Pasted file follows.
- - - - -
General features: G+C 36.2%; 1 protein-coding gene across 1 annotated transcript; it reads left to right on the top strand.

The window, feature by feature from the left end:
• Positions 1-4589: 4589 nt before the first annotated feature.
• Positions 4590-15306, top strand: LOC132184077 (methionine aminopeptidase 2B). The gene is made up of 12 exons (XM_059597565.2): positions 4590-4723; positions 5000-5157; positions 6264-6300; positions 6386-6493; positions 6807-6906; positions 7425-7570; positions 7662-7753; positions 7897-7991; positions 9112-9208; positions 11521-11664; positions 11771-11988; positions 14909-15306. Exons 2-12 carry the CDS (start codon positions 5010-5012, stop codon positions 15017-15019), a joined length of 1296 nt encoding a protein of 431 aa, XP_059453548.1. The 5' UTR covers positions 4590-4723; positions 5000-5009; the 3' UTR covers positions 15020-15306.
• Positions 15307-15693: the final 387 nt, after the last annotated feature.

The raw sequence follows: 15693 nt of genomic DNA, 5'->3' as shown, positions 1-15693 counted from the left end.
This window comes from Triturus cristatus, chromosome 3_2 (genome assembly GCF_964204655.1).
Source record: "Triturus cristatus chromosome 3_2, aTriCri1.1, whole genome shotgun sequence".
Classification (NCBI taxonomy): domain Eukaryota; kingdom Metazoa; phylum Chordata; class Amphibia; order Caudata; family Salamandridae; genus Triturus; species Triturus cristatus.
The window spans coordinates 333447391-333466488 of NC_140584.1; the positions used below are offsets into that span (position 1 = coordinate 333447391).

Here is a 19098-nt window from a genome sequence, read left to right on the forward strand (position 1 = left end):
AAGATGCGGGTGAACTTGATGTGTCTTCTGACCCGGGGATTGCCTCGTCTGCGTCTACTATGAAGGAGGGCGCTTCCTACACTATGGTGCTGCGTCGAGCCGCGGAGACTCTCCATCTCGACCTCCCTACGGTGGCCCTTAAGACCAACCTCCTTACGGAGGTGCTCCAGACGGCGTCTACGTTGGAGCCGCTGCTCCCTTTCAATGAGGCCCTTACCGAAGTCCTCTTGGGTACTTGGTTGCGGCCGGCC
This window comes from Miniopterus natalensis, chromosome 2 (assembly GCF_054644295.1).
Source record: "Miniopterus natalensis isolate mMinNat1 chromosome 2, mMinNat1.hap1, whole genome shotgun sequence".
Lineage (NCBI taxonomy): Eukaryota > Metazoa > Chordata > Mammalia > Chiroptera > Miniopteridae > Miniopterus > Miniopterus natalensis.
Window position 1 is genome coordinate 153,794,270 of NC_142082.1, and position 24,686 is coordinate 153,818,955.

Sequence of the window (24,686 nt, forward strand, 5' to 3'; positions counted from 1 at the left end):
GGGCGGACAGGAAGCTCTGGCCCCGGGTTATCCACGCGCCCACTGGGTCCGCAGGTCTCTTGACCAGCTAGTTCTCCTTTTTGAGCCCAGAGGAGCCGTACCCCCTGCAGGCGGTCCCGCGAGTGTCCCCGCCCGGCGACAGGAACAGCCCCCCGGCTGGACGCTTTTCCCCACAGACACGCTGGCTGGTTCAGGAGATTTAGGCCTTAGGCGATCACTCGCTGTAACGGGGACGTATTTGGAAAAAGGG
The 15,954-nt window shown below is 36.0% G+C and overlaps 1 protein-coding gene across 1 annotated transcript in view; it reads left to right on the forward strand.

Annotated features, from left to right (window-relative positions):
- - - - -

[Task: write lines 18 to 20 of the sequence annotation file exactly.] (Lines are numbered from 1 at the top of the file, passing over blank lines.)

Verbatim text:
GGGCGGACAGGAAGCTCTGGCCCCGGGTTATCCACGCGCCCACTGGGTCCGCAGGTCTCTTGACCAGCTAGTTCTCCTTTTTGAGCCCAGAGGAGCCGTACCCCCTGCAGGCGGTCCCGCGAGTGTCCCCGCCCGGCGACAGGAACAGCCCCCCGGCTGGACGCTTTTCCCCACAGACACGCTGGCTGGTTCAGGAGATTTAGGCCTTAGGCGATCACTCGCTGTAACGGGGACGTATTTGGAAAAAGGG
The 15,954-nt window shown below is 36.0% G+C and overlaps 1 protein-coding gene across 1 annotated transcript in view; it reads left to right on the forward strand.

Annotated features, from left to right (window-relative positions):